When I signed up for [State of Play](http://www.nyls.edu/stateofplay) as a member of the press (“blogger”), I didn’t expect to be invited to interview the CEO of [There.com](http://there.com/), an up-and-coming virtual world. Previously I had heard of There.com before but spent most of my time in [Second Life](http://secondlife.com/).
There.com home page
That fact probably didn’t go down too well with [Michael Wilson](http://www.nyls.edu/pages/5614.asp) but he laughed it off. He must have heard this many times before. Over dinner, I set out to learn if There.com had a unique position in this increasingly crowded realm of virtual worlds.


I started by admitting that it was relatively easy installing There (though I forgot to ask why the website was not compatible with Firefox!). Objects also seemed to load faster than Second Life. To be fair, the graphics and rendering in There is not as detailed as in Second Life.
Michael explained that there was a strategy behind this. The priority was to make it easy for people to get onto There. I agreed – some of my friends have been unable to run Second Life because their home computers or internet connections were too slow.
I commented that the Avatars in There looked too much like the Sims, though. Michael replied that this too was a conscious decision based on the ‘Uncanny Valley’. Up to a certain point, when characters look similar to humans, people feel an emotional connection with them. But as the character is made to look more human, this connection takes a dip, then it slowly comes back up again. There.com was designed to receive the greatest emotional connection, at the peak of the curve. Check out this [Wikipedia article](http://en.wikipedia.org/wiki/Uncanny_Valley) for a graphical explanation.
So how else was There.com different from its rival Second Life?
Michael elaborated on the way content was managed on There.com. Firstly, it’s PG13. So you won’t see anyone wearing genitalia on their head, walking about. (At that instant, I recalled the times I’ve seen nudity and lewd positions in Second Life by simply going from sim to sim.)
The mention of “PG13”, however, prompted me to say that it therefore seemed to be mainly for teens. Michael cited some statistics to the contrary, indicating that There.com users in some regions were older than that. Still, I feel the impression There.com gives, with its simplified Sims-like Avatars, is still that of a virtual world targetting youth.
Another difference is that There.com has a say in what type of content goes in, whereas in Second Life it’s free for all. I guess both sides have their merits. There is thus a feeling of ‘safety’ in There – which suddenly gave me this imagery that it was like the Singapore Government! I did see Michael’s point that the ‘tenant mix’ had to be well thought through.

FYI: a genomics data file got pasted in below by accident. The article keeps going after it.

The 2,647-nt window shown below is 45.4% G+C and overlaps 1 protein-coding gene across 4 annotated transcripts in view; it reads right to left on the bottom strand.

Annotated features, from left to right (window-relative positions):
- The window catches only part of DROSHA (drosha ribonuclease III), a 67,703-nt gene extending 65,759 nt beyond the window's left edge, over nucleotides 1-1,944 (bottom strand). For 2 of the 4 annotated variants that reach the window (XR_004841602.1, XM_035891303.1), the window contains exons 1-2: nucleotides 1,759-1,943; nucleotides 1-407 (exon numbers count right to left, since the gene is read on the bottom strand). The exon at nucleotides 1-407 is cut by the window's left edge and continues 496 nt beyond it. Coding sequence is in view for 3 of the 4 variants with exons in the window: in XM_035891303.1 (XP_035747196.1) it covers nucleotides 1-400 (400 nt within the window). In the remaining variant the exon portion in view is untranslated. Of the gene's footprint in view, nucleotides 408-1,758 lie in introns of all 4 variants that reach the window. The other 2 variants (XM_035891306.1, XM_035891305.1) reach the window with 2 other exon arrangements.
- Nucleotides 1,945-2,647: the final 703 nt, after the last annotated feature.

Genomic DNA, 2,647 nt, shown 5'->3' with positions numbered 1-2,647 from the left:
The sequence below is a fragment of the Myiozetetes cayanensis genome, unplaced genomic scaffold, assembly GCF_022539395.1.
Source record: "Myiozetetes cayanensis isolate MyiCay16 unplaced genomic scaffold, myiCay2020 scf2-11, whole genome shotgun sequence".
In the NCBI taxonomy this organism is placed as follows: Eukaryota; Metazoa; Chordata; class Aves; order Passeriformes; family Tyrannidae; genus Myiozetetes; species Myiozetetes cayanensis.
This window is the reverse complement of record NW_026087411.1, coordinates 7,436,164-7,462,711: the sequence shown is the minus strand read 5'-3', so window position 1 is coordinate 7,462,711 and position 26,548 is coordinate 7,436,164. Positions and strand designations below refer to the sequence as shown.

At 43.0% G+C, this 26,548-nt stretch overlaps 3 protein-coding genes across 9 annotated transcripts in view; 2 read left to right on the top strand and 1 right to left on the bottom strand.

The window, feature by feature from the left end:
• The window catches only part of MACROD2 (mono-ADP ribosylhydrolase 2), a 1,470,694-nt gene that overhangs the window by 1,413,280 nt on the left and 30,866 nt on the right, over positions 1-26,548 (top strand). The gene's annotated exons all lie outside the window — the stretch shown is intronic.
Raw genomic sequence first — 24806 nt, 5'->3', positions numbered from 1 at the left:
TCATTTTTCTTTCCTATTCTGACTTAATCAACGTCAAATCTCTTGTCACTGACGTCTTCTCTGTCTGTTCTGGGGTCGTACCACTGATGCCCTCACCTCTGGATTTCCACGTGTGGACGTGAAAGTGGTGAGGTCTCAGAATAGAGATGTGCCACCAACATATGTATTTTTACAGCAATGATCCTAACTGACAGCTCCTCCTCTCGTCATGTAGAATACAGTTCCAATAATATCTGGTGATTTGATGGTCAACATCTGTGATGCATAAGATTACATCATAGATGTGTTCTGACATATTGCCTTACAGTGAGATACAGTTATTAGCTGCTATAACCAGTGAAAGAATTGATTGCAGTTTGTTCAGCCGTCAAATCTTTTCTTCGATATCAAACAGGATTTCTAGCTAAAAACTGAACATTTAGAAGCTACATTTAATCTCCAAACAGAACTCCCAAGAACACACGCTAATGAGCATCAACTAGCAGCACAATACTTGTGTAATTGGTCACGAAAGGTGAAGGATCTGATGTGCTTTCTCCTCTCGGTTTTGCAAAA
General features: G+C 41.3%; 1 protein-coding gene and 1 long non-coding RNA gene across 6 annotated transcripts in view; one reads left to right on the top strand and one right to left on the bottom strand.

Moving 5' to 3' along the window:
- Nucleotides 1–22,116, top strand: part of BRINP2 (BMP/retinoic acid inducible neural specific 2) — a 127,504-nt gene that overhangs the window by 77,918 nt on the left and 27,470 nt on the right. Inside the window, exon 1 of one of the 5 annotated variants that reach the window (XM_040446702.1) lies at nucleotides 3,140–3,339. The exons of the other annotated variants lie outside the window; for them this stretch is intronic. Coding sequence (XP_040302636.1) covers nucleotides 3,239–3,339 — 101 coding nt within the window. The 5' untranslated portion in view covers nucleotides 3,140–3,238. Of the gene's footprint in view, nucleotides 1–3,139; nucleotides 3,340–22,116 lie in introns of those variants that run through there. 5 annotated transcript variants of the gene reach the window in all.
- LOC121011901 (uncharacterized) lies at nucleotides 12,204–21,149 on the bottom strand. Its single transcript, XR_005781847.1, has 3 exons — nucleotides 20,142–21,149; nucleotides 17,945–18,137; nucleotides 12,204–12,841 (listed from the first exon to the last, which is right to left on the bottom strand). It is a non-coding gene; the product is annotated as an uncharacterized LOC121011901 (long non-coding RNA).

On a similar note, closeness with the community is probably another difference. Every month, There users are consulted as to which top 10 features they want to have, and the company will work on it.
Sustainability was another issue brought up, what with the high proportion of inactive users in other virtual worlds like Second Life. I mentioned to Michael that I heard the Beastie Boys were making a virtual appearance in There tomorrow (7pm EST). He said yes, then listed a slew of other celebrities all slated to make appearances as well. Cleverly, this was done through a deal with Capitol Records, which uses There as a marketing arm.
The most impressive feature to me, was how There was able to track users’ responses to advertising in detail. Also, it is able to place context-specific ads around users, so if they’re talking about a particular subject, a related ad appears. I didn’t get the impression that advertising was going to be the main business model but it has potential for growth. Michael himself was from eBay, and a personal interest and stake in There led to him working full-time as There’s CEO.
With the serious part of the interview done, we chatted about other things. I told him a little bit about our own history and culture. I learnt he arrived here in a private jet. Whatever gets you “There” I suppose! As we touched on US education policy and politics, I asked if he was Republican or Democrat.
Michael looked me in the eye and said, “I’m American.” Which was the best answer, really.